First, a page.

The idea (besides the "technical" part about participating fully in the sacrifice) is that as Jesus comes to us, he transforms us into a new "real presence" of himself, so that wherever we go, whatever we do, whomever we interact with, it is really Jesus going, acting, speaking and relating. We become the presence of Christ for those who have not yet received his Gospel, for those who are distant from him or his Church, for those who for whatever reason cannot, do not or will not receive him Eucharistically. We are "in communion" with Jesus, and we become his invitation to join that full communion in the Church and become members of his living body and receive him in the Eucharist and become his new presence in yet even more new places...

That is how the gift is shared: in a very "incarnate" way through us: through our real selves, not by carrying the Eucharist outside of church, but by our being transformed from the inside out into Jesus. St Augustine said that whereas usually the food we eat is transformed into our own flesh, in the case of the Eucharist, it is the food that transforms us into itself.

We become, in him, the Communion we ought to bring outside the Church; we become the Jesus we are to remain with and share. That's our fundamental call! This is what it means to evangelize!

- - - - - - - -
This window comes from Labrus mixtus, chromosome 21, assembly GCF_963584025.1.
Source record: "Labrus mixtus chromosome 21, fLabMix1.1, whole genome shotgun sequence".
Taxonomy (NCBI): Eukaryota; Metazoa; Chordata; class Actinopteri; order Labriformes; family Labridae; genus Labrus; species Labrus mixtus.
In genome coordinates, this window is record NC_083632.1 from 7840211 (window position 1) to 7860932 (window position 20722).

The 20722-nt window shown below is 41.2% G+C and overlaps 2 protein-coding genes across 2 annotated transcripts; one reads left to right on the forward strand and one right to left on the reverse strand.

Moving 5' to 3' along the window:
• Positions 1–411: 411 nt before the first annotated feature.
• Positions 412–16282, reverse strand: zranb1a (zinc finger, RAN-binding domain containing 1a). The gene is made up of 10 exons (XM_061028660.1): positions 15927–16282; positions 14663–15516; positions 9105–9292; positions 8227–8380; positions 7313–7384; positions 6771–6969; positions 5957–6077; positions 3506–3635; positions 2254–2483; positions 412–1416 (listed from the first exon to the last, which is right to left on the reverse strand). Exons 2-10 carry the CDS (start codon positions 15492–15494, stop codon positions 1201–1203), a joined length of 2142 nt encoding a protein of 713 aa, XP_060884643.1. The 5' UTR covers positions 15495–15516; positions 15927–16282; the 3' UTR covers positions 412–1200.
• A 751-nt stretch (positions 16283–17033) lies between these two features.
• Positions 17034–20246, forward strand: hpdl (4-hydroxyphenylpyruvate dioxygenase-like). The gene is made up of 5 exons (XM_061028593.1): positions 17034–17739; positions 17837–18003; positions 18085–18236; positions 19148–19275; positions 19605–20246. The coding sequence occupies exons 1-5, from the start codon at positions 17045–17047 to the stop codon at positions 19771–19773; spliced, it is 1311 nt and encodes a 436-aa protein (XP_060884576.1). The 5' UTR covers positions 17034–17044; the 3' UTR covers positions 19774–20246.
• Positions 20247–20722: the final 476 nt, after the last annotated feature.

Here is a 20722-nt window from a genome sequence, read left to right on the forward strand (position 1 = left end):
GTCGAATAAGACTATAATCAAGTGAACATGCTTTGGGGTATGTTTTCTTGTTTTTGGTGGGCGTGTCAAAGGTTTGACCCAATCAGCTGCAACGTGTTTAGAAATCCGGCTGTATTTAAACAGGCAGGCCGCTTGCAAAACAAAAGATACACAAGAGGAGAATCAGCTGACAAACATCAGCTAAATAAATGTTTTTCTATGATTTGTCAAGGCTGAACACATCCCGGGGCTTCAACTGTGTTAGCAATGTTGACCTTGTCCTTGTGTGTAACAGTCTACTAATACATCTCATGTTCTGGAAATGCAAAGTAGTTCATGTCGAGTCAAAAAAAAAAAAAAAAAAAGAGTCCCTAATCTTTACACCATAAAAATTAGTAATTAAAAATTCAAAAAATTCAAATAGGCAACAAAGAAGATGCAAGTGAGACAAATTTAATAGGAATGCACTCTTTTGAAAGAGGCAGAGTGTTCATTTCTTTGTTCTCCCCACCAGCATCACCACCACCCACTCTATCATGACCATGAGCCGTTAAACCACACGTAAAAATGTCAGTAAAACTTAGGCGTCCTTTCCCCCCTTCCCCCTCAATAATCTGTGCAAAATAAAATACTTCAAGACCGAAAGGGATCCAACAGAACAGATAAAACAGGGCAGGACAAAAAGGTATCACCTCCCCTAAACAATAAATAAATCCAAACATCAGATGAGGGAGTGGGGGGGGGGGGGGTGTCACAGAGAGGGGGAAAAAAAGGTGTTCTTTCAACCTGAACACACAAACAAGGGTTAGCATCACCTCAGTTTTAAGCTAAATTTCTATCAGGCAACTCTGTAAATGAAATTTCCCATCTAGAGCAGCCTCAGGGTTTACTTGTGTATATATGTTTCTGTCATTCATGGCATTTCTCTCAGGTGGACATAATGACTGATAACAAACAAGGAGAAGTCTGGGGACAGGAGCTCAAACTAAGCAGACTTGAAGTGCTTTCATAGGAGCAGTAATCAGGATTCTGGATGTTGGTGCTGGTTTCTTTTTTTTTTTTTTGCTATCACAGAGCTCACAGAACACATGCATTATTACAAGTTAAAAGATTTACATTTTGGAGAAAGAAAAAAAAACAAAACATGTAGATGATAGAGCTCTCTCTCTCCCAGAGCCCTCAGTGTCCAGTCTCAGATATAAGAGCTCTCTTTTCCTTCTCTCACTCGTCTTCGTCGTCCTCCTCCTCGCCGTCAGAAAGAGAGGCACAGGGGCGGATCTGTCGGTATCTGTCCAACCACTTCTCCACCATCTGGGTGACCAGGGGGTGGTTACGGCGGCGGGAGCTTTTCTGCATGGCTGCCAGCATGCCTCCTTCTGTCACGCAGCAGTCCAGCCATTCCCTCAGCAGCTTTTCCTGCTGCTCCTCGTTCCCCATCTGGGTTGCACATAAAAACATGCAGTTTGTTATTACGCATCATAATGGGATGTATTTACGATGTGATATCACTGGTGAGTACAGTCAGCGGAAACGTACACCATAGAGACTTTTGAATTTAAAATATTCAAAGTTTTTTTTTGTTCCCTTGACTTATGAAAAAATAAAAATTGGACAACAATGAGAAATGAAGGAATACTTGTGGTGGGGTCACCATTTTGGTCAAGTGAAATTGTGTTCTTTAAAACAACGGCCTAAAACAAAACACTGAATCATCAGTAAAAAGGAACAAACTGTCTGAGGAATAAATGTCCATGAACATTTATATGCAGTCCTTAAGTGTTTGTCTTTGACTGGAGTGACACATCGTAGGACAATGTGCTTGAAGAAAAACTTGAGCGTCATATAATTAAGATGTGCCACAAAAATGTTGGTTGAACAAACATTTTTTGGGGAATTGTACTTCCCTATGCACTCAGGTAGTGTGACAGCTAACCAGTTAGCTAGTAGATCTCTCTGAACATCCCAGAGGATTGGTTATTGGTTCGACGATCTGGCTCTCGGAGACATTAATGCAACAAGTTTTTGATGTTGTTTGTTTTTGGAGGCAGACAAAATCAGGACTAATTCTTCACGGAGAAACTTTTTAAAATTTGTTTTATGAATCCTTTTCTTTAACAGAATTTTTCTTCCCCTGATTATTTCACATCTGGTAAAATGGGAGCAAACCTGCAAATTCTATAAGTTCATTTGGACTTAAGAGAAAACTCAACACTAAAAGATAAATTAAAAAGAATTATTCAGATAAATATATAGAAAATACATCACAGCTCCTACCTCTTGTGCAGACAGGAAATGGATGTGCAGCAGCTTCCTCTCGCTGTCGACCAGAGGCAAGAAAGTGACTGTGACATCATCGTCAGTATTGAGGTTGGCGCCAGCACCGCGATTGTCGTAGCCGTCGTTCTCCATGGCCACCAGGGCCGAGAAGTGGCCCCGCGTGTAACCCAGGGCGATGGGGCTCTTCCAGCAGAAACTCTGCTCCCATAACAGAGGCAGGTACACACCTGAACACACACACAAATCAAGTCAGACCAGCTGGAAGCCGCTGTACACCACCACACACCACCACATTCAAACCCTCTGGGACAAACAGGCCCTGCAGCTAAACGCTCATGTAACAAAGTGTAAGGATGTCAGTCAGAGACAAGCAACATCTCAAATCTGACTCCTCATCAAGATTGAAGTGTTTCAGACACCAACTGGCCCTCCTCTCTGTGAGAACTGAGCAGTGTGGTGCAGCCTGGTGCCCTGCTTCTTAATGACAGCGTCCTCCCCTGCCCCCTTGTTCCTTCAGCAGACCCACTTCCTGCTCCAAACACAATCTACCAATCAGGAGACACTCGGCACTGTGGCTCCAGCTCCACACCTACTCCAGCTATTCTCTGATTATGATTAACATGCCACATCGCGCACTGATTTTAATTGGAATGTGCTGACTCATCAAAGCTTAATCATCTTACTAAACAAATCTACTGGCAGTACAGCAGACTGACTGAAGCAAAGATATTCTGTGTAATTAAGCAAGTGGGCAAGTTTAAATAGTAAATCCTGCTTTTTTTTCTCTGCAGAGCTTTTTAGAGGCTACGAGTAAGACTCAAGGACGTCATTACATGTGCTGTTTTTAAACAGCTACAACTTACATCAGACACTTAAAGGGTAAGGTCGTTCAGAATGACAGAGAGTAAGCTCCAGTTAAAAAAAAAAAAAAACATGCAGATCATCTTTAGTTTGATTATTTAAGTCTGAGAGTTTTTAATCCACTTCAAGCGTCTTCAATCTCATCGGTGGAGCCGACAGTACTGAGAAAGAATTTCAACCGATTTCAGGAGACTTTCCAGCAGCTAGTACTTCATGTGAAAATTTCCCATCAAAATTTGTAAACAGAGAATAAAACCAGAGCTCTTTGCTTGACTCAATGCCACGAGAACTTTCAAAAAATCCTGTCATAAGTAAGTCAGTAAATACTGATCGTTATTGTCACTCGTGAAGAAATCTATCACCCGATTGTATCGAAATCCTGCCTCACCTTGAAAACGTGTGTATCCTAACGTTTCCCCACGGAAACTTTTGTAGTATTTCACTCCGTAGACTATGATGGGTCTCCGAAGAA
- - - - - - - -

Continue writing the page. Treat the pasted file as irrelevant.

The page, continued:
Anonymous said...

Do we all see now why we need to return to the age-old tradition of receiving communion on our knees and in the mouth?

I was reminded last night by two priests that it is perfectly fine and normal for good Catholics to abstain from communion for any reason they feel fit. What we have no is a situation where communion is not an honor but a right. And it isn't. To receive communion means that we are living ALL of the faith in our hearts and in our life. It's not a cattle call. It is not meant for everyone.

At the heart of this is an honest assessment of ourselves. We live in an age that demands us to constantly praise ourselves. We want no criticism, no mention of our sins. The dissenting, liberal wing of the Church in fact knows no sin, except the sins of others.